Love of Theory…

Shrek Pepe Style

…is the root of all evil, as the otherwise quite astute Z Man demonstrates as he fails to see the epistemological corner his penchant for biological determinism paints him into.

Part of what drives the persistence of bad ideas is they seem to address a need among modern people to believe in free will. As the human sciences build the case that we are the product of our genetic coding, the need to believe we can overcome that by force of will becomes stronger. 

The once-formidable atheist crowd has reduced itself to a laughingstock due in no small part to incoherent credal statements like the above. They stumble right out of the gate by playing the same dishonest word games with free will that Lefties play with marriage and choice.

In fact, the entire free will debate springs from a semantic error. Almost everyone on both sides, even “reactionary” biological determininsts, a priori accept the Modernist conceptions of will and freedom. They never contend with free will as it was understood for centuries by the greatest foundational thinkers of the West.

By will, the determinists mean a mental faculty independent of the intellect. By free, they mean wholly unrestricted. At this point it should be clear they’re attacking a straw man, but I’ll explain further for the benefit of those who attended public schools.

Pre-Moderns understood the will as inextricably bound to the intellect. One might even describe the will as a state of the intellect; specifically, the intellect lacking perfect knowledge. The will is the intellect’s drive to acquire the true knowledge it needs to operate. Just as the appetite moves the body toward the material goods it needs for nourishment, the will moves the mind toward intellectual goods. The will is the intellect’s appetite–no more, no less.

Another key idea that gets lost in the shuffle is that knowledge implies truth. The idea of “knowing” an untruth is inherently absurd. That’s why people who claim to “know” the Earth is flat are justly considered risible. The takeaway is that when the intellect has grasped some piece of true knowledge, the will can’t dissent. It becomes determined in regard to that particular item of knowledge.

“But I can change my mind!” I hear the fedora-tippers whine. “What if I clearly see four lights, but a torturer coerces me into believing there are five?”

  1. The objection begs the question by assuming the Modernist concept of free will and preemptively dismissing the Classical conception, viz. the will as an intellective appetite that seeks truth.
  2. This objection actually reinforces the Anti-Modern’s point. If you’ve been coerced, you’re saying there are five lights against your will.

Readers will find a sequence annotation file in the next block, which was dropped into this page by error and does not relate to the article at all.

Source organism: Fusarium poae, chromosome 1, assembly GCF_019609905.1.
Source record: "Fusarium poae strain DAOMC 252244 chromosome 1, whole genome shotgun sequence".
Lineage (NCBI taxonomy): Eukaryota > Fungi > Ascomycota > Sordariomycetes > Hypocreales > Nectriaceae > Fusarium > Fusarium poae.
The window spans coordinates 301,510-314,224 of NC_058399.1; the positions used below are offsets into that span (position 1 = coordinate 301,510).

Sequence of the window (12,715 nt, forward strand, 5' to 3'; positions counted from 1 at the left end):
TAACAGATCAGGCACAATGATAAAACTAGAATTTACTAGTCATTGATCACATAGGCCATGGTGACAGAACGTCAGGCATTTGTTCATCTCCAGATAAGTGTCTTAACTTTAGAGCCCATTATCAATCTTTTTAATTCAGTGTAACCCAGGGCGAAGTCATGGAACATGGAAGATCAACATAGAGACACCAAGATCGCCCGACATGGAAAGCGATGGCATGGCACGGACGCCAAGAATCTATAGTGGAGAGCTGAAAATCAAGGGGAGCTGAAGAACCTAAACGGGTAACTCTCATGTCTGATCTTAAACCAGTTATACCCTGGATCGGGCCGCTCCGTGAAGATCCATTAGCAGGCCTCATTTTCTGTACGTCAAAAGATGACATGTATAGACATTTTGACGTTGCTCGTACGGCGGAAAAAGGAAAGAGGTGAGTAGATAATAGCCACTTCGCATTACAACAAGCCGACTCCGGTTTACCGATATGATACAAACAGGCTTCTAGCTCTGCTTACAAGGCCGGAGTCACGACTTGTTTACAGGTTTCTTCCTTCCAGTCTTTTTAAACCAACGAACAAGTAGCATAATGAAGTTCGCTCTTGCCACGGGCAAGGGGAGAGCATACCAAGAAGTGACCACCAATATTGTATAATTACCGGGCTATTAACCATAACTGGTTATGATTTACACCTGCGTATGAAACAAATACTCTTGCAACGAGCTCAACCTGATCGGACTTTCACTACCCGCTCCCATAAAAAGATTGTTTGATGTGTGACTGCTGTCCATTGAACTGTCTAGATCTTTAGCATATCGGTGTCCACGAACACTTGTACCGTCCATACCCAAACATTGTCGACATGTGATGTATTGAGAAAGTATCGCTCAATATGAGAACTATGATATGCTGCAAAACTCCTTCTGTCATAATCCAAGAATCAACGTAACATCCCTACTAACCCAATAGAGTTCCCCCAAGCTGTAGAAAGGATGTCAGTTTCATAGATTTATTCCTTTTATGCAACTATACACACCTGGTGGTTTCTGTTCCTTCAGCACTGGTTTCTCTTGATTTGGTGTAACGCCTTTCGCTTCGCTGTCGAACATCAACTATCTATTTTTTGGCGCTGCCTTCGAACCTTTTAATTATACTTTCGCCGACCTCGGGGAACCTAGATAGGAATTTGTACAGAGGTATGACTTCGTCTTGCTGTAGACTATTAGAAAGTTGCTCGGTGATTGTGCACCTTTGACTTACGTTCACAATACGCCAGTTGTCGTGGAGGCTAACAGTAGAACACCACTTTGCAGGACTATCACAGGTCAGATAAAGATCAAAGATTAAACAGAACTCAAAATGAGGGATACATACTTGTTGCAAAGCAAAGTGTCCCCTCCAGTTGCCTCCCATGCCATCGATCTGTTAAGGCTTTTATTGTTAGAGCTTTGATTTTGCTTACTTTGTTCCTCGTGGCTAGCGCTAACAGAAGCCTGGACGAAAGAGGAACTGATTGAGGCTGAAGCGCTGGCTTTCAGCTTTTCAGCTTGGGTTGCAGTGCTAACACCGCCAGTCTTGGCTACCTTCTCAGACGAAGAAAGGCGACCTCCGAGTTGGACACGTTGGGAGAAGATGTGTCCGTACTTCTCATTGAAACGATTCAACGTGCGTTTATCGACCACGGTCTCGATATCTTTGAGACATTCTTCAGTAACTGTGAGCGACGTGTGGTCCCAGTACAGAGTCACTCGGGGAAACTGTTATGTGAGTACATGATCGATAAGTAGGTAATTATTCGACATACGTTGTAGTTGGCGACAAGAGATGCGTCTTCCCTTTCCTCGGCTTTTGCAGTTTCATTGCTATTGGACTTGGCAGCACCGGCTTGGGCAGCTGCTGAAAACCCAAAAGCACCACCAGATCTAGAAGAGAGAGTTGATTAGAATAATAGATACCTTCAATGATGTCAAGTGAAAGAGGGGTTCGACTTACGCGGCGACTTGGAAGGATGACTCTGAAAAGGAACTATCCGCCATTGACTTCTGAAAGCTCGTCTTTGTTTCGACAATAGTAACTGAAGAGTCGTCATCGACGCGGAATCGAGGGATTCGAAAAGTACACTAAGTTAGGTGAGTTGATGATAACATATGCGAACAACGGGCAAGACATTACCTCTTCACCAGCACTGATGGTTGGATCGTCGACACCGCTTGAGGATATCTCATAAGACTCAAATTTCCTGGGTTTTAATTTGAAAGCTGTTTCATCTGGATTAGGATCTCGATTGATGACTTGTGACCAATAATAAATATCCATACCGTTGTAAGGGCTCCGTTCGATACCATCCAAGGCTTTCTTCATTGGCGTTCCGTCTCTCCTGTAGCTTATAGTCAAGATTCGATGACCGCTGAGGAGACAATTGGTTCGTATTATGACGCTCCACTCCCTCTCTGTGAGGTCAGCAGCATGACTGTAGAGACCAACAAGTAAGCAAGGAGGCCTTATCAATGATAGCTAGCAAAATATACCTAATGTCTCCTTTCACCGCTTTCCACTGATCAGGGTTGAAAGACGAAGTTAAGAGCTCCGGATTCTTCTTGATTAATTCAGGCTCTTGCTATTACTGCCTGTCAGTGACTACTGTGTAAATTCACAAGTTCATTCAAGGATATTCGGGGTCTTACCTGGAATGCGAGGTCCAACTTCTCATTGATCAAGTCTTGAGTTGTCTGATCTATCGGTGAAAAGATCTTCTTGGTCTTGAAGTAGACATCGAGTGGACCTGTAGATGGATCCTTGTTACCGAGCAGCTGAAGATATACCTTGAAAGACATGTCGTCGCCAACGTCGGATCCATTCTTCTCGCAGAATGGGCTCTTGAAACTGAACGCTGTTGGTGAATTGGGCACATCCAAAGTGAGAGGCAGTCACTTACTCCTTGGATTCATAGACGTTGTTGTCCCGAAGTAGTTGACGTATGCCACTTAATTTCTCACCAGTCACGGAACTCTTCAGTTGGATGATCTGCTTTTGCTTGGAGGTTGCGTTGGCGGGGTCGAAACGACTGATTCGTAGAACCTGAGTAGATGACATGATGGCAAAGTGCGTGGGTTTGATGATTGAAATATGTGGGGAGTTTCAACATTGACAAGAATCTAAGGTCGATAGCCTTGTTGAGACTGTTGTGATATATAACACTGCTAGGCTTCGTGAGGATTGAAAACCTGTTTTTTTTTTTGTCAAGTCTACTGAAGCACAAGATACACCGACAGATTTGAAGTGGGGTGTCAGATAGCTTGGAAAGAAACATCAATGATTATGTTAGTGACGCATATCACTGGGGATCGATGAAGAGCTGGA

Of course one can change one’s mind on a subject. By definition, that only happens when the will is undetermined, and only truth can determine the will. When you discard an idea you’d previously held, it’s because you’ve received new information refuting the old idea as untrue. If you still entertain doubts, I invite you to state one untruth you willingly hold as true in the comments.
To recap, the will is an intellectual appetite that moves the mind toward knowledge it lacks until it learns the truth of the matter. At that point, the will is determined and cannot dissent. Thus, the Classical meaning of free will is undetermined will; not the utterly sovereign capacity to think and do whatever I want. The latter interpretation is a pure Modernist conceit.
By starting from the Modernist misconception of perfect free will, the biological determinists not only fail to refute the Classical understanding of limited free will, they never even manage to address it.
“But what about all the scientific studies that prove our actions are genetically predetermined?” asks the guy who fucking loves science. To which I answer: You mean actions like running scientific studies?
Statistician William M. Briggs coined the phrase “Love of theory is the root of all evil.” He and his readers came up with another useful term: scidolatry. A prime example is the unprincipled exception material determinists grant to scientists who conduct studies that would otherwise rule out scientists’ ability to conduct accurate studies. Unless scientists are superbeings who, unlike the human meat puppet masses, somehow do possess a non-material intellective faculty for seeking truth, their decisions to run experiments, and the way they run those experiments, are wholly controlled by the blind dictates of their genes. Without undetermined will, there’s no guarantee the empirical sciences produce results that correspond to reality at all.
“But that’s why they’re empirical sciences. We can tell with our senses that the results conform to reality.”
Not without an undetermined faculty that moves the intellect toward true sensory data, we can’t.
That’s the intractable problem the material determinists will never be able to get around: You can’t deny free will without doing away with the intellect. The only way you can legitimately claim that human will is completely predetermined is if you also claim that everybody knows everything.
Proving once again that material determinism is silly and irrelevant.

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